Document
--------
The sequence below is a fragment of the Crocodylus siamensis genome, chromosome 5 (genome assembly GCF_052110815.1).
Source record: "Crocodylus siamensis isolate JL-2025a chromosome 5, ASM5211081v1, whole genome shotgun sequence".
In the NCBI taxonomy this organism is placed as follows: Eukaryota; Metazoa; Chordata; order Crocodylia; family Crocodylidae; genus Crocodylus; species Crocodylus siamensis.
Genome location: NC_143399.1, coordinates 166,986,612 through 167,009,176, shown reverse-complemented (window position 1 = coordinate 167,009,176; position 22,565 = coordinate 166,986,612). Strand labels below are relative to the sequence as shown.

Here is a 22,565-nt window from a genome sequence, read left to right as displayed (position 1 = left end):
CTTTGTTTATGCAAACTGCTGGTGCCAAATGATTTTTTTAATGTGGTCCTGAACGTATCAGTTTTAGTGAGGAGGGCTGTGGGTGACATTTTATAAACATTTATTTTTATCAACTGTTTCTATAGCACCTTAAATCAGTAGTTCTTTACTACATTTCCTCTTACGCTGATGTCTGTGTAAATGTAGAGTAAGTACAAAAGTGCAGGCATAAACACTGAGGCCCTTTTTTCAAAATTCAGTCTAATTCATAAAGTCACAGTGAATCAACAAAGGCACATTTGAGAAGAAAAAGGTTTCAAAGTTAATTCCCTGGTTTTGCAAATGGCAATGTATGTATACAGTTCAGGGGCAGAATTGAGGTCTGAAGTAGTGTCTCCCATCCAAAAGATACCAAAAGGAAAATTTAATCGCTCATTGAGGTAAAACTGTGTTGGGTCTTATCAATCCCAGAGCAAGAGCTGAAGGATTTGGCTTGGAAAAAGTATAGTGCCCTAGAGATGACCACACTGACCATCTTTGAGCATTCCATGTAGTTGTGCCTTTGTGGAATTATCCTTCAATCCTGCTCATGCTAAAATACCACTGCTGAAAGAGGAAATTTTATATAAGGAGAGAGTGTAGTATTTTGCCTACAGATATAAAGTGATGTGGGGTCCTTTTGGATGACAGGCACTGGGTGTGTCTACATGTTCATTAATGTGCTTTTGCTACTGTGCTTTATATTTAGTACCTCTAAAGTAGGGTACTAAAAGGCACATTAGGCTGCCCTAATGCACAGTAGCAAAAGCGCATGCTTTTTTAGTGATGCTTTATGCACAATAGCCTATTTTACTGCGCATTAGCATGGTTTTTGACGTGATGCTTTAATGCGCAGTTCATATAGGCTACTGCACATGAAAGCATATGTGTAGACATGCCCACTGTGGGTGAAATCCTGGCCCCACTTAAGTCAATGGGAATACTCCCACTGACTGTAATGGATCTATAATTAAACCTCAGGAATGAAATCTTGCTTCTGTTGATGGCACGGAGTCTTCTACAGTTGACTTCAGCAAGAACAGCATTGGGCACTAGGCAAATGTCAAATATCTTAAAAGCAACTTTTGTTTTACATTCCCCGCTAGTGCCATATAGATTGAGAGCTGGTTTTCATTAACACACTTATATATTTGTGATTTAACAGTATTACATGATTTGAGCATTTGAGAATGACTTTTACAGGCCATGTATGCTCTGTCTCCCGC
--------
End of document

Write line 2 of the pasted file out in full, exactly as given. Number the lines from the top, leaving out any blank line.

Source record: "Crocodylus siamensis isolate JL-2025a chromosome 5, ASM5211081v1, whole genome shotgun sequence".